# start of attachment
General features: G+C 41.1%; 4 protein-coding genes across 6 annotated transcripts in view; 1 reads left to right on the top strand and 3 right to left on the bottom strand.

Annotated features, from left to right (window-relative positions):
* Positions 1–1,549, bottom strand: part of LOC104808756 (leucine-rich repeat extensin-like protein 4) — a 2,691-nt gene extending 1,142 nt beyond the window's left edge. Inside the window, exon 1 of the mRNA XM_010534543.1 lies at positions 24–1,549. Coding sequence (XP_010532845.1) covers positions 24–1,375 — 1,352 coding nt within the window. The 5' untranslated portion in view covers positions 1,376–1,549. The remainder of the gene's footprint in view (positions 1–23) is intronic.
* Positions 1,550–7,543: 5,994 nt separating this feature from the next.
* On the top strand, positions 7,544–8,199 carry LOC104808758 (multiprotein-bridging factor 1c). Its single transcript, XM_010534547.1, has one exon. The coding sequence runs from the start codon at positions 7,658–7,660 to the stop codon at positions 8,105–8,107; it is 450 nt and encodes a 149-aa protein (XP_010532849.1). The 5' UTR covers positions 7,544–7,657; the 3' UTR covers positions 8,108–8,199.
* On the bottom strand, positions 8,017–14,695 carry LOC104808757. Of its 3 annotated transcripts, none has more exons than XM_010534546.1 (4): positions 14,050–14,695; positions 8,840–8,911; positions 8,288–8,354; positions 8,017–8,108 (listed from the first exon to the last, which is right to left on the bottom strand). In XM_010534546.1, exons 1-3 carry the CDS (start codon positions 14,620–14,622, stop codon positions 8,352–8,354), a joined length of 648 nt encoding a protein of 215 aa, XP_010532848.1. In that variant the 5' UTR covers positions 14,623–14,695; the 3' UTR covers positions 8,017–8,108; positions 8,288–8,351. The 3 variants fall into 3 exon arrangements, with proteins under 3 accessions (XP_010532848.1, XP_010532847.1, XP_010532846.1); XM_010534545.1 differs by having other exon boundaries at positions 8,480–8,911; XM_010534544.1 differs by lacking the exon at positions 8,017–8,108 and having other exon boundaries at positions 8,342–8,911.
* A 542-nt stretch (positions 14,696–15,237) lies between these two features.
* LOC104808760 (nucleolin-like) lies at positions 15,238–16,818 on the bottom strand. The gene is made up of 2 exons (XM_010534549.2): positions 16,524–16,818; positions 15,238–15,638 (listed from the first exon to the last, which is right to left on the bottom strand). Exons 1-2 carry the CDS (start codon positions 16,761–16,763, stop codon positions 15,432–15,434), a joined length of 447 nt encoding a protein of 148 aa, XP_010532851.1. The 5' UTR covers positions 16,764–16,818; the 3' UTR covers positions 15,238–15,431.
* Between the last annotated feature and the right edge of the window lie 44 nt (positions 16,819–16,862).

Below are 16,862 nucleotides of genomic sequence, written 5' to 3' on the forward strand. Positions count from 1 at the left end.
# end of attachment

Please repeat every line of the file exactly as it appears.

General features: G+C 41.1%; 4 protein-coding genes across 6 annotated transcripts in view; 1 reads left to right on the top strand and 3 right to left on the bottom strand.

Annotated features, from left to right (window-relative positions):
* Positions 1–1,549, bottom strand: part of LOC104808756 (leucine-rich repeat extensin-like protein 4) — a 2,691-nt gene extending 1,142 nt beyond the window's left edge. Inside the window, exon 1 of the mRNA XM_010534543.1 lies at positions 24–1,549. Coding sequence (XP_010532845.1) covers positions 24–1,375 — 1,352 coding nt within the window. The 5' untranslated portion in view covers positions 1,376–1,549. The remainder of the gene's footprint in view (positions 1–23) is intronic.
* Positions 1,550–7,543: 5,994 nt separating this feature from the next.
* On the top strand, positions 7,544–8,199 carry LOC104808758 (multiprotein-bridging factor 1c). Its single transcript, XM_010534547.1, has one exon. The coding sequence runs from the start codon at positions 7,658–7,660 to the stop codon at positions 8,105–8,107; it is 450 nt and encodes a 149-aa protein (XP_010532849.1). The 5' UTR covers positions 7,544–7,657; the 3' UTR covers positions 8,108–8,199.
* On the bottom strand, positions 8,017–14,695 carry LOC104808757. Of its 3 annotated transcripts, none has more exons than XM_010534546.1 (4): positions 14,050–14,695; positions 8,840–8,911; positions 8,288–8,354; positions 8,017–8,108 (listed from the first exon to the last, which is right to left on the bottom strand). In XM_010534546.1, exons 1-3 carry the CDS (start codon positions 14,620–14,622, stop codon positions 8,352–8,354), a joined length of 648 nt encoding a protein of 215 aa, XP_010532848.1. In that variant the 5' UTR covers positions 14,623–14,695; the 3' UTR covers positions 8,017–8,108; positions 8,288–8,351. The 3 variants fall into 3 exon arrangements, with proteins under 3 accessions (XP_010532848.1, XP_010532847.1, XP_010532846.1); XM_010534545.1 differs by having other exon boundaries at positions 8,480–8,911; XM_010534544.1 differs by lacking the exon at positions 8,017–8,108 and having other exon boundaries at positions 8,342–8,911.
* A 542-nt stretch (positions 14,696–15,237) lies between these two features.
* LOC104808760 (nucleolin-like) lies at positions 15,238–16,818 on the bottom strand. The gene is made up of 2 exons (XM_010534549.2): positions 16,524–16,818; positions 15,238–15,638 (listed from the first exon to the last, which is right to left on the bottom strand). Exons 1-2 carry the CDS (start codon positions 16,761–16,763, stop codon positions 15,432–15,434), a joined length of 447 nt encoding a protein of 148 aa, XP_010532851.1. The 5' UTR covers positions 16,764–16,818; the 3' UTR covers positions 15,238–15,431.
* Between the last annotated feature and the right edge of the window lie 44 nt (positions 16,819–16,862).

Below are 16,862 nucleotides of genomic sequence, written 5' to 3' on the forward strand. Positions count from 1 at the left end.